Tying up at the small marina of Okinoshima allowed the opportunity to visit Hiroshima and the home of a Japanese yachtsman with a remarkable story. A visit to "ground zero", the target zone site of the Atomic bomb dropped on Hiroshima in WWII is a humbling experience as is a visit to the museum. Photographs and samples of molten structures, concrete walls with human shadows of carbon and evidence of the devastating effects of radiation were enough to appreciate the chances of survival in such a holocaust would be grim. We were astonished and moved to be warmly welcomed into the traditional Japanese house in the city centre by the 92 year-old father of our friend. He had been almost at the epicentre of the blast and seen not only his colleagues but the entire government building demolished around him. His wife and children had been advised to move to the country a day or 2 beforehand. Thus the whole family survived to rebuild and prosper on the original site.

Day-sailing with renewed enthusiasm, we sought out quiet fishing harbours seeking permission to tie up for the night from the port captain, usually found doubling as the fish co-op manager. We thought we had our phrasing correct but came to realise the look of amused astonishment came from our rotten Japanese; "Excuse me, this is our yacht, are you OK?" A friend finally saved the day by presenting us with a letter neatly inscribed in Japanese characters explaining our needs. We enjoyed wandering the back alleys in these small island villages where ancient shrines and temples are in constant everyday use. Almost as a ritual, fishermen would peer at the boat in amazement and be delighted with our offer to inspect below and enjoy some tea. There would be some scurrying back and forth and frequent use of handiphones and soon the schoolteacher would appear with hesitant English. After work there would be a party on board then off to inspect the town and dine at the local yakatori bar. All this with much humour and questions about our age, our family and do we get on living so close together. Never was there the slightest doubt about the safety or security of ourselves or the boat.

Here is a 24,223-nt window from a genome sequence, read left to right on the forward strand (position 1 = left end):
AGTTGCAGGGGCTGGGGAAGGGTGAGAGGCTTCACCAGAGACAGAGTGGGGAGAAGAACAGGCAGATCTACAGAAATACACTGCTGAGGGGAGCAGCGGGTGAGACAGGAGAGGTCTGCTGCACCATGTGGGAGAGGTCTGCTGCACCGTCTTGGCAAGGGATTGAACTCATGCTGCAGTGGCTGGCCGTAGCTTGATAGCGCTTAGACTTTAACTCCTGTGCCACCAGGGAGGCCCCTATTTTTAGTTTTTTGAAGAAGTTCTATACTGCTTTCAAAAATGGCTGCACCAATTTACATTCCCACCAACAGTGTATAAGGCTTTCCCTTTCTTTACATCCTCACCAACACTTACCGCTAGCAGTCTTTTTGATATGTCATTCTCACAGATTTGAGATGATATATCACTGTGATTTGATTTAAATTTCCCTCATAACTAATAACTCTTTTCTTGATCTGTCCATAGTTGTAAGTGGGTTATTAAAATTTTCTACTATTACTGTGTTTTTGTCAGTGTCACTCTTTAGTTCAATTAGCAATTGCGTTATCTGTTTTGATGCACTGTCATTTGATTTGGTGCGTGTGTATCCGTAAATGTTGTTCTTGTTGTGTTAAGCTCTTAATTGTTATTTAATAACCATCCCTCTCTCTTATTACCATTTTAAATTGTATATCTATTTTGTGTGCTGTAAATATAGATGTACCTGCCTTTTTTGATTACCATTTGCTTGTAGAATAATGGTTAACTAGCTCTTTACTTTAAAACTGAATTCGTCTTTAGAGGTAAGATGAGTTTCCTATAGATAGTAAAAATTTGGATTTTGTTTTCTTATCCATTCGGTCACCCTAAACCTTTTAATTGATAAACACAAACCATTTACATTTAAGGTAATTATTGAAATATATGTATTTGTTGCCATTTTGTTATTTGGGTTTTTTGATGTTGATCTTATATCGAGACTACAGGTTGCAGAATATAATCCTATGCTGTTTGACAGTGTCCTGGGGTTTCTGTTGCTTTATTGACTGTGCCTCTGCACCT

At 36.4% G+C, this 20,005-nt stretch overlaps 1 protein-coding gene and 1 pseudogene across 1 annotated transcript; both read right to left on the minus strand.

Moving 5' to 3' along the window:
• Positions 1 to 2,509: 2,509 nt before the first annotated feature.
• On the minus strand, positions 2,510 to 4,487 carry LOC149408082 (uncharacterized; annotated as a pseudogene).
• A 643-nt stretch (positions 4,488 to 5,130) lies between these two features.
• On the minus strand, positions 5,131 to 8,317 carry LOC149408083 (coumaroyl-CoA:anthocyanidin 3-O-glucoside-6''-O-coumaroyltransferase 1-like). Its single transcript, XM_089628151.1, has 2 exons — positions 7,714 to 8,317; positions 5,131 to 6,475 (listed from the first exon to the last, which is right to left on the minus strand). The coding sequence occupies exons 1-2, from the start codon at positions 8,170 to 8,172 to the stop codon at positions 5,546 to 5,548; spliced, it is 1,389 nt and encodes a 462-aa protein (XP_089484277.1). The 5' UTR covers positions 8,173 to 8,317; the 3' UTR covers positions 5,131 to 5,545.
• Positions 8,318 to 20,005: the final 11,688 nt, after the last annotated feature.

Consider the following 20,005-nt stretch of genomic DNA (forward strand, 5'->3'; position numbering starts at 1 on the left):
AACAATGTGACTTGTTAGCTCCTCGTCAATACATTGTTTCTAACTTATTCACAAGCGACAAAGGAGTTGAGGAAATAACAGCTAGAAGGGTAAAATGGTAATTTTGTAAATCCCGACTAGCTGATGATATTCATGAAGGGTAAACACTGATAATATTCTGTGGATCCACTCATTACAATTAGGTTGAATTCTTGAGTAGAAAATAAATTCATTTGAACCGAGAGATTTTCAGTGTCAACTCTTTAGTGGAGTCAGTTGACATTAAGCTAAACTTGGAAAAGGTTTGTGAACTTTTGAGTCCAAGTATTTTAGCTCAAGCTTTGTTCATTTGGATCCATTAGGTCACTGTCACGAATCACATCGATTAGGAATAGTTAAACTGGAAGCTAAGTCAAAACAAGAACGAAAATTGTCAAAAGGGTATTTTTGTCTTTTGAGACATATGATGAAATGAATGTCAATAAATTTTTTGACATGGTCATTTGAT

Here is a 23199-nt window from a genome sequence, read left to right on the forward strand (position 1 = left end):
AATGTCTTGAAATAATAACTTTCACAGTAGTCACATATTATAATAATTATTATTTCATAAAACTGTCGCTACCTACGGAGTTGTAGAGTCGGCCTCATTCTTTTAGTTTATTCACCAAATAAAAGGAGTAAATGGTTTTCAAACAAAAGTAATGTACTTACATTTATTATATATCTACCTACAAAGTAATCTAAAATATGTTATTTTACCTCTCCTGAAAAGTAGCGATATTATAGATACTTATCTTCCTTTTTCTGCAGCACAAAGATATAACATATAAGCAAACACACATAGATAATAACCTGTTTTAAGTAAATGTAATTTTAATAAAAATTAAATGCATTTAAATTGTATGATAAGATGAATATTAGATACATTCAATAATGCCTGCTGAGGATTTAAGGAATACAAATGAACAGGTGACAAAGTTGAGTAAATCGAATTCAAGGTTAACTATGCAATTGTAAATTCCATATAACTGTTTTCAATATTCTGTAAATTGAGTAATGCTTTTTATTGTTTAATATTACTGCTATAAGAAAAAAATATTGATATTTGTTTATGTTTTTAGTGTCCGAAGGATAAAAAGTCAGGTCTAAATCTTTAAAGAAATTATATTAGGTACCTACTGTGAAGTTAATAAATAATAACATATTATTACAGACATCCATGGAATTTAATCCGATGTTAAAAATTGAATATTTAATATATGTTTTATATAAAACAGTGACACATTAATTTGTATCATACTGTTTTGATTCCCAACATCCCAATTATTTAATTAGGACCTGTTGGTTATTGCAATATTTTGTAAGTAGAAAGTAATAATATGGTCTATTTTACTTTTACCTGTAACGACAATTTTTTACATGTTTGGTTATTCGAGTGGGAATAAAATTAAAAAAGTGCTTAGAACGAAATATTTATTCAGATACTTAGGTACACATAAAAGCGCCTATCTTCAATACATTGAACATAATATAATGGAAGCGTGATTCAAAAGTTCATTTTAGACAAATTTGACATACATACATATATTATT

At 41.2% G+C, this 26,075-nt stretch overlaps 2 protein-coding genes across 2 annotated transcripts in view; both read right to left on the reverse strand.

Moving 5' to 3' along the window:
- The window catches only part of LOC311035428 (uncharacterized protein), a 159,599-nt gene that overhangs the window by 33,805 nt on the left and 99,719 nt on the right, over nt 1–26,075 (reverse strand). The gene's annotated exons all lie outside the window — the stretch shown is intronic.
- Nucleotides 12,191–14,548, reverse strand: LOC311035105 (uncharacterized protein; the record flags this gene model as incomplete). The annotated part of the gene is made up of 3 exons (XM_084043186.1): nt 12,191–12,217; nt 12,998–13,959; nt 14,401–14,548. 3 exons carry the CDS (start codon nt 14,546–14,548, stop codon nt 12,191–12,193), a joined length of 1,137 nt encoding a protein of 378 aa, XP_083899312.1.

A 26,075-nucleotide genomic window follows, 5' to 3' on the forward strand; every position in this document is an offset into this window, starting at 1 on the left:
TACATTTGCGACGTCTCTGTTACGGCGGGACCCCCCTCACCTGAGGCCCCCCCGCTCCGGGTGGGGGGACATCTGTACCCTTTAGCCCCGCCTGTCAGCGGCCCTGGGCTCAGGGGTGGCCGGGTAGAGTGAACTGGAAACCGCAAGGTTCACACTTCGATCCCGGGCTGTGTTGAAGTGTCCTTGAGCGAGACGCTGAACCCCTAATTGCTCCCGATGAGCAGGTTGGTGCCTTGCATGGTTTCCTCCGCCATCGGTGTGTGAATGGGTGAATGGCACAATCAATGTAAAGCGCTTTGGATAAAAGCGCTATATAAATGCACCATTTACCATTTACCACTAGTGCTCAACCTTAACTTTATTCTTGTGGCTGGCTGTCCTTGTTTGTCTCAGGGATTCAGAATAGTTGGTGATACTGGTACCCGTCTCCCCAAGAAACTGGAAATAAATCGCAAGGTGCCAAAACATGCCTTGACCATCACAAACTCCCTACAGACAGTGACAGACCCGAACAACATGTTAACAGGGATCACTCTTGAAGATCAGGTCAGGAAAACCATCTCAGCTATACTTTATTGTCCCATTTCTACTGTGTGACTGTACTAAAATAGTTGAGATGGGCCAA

At the eastern end of Seto Nakai the marinas of Shin Nishi Nomiya and Hokko provided us with the opportunity to leave the boat each day and travel inland to absorb what we could of a fascinating history and culture. Himeji Castle near Kobe is constructed of timber 500 years ago, perhaps the only original timber fort not set ablaze in the countless wars for supremacy. One can wander the ramparts, treading the well-worn steps and finger the ancient swords and oil barrels used to repel invaders. The old capitals of Kyoto and Nara also provided us with a stunning collection of memories of ancient Japan, providing a glimpse of elegant lifestyles in such contrast to our brief visits to Osaka, where we gawked at the electronics stores, massaging recliner chairs and electronic toilets.